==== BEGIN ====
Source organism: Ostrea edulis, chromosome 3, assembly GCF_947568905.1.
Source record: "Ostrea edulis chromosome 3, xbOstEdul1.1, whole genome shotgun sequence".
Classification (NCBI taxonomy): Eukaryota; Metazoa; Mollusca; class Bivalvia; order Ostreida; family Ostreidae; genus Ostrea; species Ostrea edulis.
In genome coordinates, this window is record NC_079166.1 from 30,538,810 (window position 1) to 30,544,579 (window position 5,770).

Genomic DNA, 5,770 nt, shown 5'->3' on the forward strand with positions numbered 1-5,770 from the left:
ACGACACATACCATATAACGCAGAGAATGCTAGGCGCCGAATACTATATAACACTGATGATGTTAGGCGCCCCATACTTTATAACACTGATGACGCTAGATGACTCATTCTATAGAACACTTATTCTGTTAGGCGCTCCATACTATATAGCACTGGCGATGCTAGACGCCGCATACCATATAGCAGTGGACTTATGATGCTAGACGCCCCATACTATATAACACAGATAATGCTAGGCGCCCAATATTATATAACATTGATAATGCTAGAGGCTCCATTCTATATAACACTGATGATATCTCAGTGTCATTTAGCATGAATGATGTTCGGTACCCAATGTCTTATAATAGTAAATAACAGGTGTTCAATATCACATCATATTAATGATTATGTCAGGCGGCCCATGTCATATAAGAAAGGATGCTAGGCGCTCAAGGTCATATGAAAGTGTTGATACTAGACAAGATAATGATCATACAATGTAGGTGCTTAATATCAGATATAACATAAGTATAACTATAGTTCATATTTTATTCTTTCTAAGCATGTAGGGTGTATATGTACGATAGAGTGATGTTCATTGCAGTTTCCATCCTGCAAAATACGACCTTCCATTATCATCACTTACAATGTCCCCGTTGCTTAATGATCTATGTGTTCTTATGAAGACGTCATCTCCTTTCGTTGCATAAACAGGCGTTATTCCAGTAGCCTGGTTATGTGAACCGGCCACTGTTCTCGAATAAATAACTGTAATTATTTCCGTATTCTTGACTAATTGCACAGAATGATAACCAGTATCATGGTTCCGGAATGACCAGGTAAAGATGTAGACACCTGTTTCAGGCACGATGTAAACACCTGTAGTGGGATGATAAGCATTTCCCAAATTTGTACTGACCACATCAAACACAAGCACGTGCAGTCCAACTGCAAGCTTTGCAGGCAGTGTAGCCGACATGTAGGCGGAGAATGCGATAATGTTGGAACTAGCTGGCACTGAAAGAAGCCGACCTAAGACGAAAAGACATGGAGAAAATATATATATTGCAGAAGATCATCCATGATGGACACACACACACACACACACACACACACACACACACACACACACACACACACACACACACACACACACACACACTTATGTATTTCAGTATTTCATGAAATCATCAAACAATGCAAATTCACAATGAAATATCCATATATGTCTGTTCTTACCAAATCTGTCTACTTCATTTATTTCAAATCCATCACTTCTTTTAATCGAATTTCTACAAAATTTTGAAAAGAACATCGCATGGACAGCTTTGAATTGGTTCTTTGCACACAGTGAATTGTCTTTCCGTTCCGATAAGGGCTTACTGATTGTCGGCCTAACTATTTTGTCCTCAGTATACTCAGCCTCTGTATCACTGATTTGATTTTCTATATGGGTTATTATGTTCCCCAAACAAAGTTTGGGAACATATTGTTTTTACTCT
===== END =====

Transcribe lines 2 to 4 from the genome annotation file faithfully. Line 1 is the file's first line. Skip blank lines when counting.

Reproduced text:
Source record: "Ostrea edulis chromosome 3, xbOstEdul1.1, whole genome shotgun sequence".
Classification (NCBI taxonomy): Eukaryota; Metazoa; Mollusca; class Bivalvia; order Ostreida; family Ostreidae; genus Ostrea; species Ostrea edulis.
In genome coordinates, this window is record NC_079166.1 from 30,538,810 (window position 1) to 30,544,579 (window position 5,770).